You’ve made up your mind: your workplace is toxic, and you are ready to get out. Whether it’s bad bosses, workplace bullies, long hours, or feeling undervalued, recognizing that your job is damaging to your mental health and overall happiness is the first step to getting out.
But what’s the next step? Unfortunately, many people decide to take the abuse and stay with a company because they think they might not find another job or that the new job will have the same environment.
In the past five years, my husband and I — along with quite a few of our coworkers — have successfully left toxic work environments for better opportunities. Here’s what we learned about successfully navigating the switch.
Don’t quit yet!
At one place that I worked, a woman quit in a fiery storm of temper, bragging about her new job and telling everyone what was wrong with the boss and the company. The boss called the staffing agency that the woman was working for and reported her behavior. The agency said they would not be following through in placing her in the new job because of her unprofessional behavior.
It may be tempting to quit and give your boss a piece of your mind in a dramatic scene worthy of Hollywood, but don’t give in to that temptation! Unleashing anger feels good for a minute, but it’s not professional behavior, and you could end up burning bridges. Dramatic behavior could cost you a reference or even a job.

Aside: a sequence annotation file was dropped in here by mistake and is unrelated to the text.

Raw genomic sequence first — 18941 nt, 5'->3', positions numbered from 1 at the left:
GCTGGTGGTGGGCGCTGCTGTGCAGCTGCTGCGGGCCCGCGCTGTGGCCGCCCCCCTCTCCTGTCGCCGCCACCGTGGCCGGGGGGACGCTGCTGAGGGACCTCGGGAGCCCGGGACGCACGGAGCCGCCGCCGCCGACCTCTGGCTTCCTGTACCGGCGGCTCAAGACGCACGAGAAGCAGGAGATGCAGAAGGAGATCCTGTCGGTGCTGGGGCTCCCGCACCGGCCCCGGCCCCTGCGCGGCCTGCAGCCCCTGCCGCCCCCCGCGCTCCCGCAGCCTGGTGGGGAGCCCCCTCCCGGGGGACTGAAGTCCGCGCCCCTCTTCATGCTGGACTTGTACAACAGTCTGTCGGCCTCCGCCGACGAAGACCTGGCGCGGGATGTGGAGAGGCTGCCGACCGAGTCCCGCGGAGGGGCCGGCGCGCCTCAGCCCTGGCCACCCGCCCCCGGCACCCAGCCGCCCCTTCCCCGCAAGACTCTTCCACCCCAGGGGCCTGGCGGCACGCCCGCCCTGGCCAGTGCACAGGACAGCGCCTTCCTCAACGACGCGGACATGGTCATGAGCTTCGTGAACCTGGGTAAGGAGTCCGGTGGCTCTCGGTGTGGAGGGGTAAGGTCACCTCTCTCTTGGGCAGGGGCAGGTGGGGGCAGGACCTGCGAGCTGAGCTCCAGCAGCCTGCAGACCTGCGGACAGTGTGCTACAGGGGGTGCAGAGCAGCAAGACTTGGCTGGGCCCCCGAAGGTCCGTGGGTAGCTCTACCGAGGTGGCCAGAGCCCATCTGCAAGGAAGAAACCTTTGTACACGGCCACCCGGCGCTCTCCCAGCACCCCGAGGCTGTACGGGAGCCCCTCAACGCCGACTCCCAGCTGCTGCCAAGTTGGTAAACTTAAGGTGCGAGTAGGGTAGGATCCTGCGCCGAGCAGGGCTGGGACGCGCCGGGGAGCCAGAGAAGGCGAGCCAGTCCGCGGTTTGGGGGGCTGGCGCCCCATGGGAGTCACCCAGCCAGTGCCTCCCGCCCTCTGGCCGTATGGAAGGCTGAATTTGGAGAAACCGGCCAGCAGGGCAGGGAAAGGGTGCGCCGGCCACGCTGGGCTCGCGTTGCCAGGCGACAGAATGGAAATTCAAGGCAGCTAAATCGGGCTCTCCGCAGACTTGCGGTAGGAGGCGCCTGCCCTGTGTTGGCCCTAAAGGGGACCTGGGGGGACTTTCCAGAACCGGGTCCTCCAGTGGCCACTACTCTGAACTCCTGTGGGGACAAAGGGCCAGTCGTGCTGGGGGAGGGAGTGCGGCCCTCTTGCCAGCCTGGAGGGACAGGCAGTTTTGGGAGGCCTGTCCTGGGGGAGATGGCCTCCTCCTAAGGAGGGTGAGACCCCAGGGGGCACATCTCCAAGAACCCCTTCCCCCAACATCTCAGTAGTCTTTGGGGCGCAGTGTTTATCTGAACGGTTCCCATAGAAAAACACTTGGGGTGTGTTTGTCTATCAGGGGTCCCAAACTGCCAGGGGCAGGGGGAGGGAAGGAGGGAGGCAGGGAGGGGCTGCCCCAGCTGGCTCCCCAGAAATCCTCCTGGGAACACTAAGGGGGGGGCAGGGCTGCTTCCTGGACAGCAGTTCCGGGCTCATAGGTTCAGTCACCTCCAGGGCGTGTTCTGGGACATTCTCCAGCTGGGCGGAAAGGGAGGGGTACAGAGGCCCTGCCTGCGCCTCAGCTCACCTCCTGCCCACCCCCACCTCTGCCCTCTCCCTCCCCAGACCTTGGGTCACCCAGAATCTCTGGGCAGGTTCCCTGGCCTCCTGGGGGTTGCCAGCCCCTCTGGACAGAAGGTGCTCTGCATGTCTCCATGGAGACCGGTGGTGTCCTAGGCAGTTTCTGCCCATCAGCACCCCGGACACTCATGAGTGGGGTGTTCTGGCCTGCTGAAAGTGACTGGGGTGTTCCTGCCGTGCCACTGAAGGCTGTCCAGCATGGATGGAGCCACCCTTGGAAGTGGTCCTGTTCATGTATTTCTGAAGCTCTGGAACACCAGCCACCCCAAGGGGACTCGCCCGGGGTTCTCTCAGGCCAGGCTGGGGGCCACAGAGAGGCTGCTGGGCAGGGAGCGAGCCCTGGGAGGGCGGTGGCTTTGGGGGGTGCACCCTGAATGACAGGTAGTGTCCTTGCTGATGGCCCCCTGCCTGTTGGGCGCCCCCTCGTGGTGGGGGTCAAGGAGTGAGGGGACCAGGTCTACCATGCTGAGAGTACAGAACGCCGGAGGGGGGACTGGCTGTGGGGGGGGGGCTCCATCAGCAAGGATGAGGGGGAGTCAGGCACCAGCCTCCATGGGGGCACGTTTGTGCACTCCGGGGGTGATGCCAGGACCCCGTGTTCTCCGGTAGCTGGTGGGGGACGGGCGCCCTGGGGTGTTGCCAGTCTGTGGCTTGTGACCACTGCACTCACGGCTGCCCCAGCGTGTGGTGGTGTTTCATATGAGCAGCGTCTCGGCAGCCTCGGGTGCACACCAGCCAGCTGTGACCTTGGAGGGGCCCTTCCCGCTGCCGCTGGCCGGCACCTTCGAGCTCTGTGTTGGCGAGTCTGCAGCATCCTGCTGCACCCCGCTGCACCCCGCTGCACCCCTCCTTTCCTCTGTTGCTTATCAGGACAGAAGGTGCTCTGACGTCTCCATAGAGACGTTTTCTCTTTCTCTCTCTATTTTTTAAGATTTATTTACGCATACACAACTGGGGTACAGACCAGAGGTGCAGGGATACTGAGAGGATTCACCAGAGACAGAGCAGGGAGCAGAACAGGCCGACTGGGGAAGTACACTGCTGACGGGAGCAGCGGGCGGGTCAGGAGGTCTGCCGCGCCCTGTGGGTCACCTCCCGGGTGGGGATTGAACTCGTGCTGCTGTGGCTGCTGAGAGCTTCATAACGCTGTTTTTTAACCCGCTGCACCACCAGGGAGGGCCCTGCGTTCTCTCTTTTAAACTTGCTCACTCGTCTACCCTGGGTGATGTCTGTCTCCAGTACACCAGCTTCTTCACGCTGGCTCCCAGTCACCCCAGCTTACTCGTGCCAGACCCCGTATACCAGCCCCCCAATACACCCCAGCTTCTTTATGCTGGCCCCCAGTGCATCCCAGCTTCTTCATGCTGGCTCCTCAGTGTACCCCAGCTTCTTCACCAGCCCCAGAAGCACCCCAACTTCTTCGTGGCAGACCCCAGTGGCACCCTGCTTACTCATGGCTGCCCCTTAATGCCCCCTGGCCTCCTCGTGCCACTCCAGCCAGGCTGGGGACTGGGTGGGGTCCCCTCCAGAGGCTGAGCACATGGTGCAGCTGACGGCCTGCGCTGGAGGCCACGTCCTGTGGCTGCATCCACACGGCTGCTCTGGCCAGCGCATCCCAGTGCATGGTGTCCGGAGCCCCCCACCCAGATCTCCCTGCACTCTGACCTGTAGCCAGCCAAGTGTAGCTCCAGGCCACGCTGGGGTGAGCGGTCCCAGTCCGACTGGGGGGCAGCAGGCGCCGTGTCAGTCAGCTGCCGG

Even quitting in a professional manner is ill-advised. You are a more appealing candidate when you are employed. During an interview, having a current job on your resume also helps you avoid the awkward question around why you are unemployed. The new company may assume you are unreliable because you quit your last job without another one lined up.
If you are worried about being targeted or fired before you can find another job, document everything that happens with dates and particulars. When documenting, it is important to be objective and describe what happened and what was said without emotional commentary. If it comes down to a “he said, she said” situation, having a list of the other party’s offenses can turn the tide in your favor, particularly if that person is in a position of authority. Remember to record this in a secure location — not on a work computer.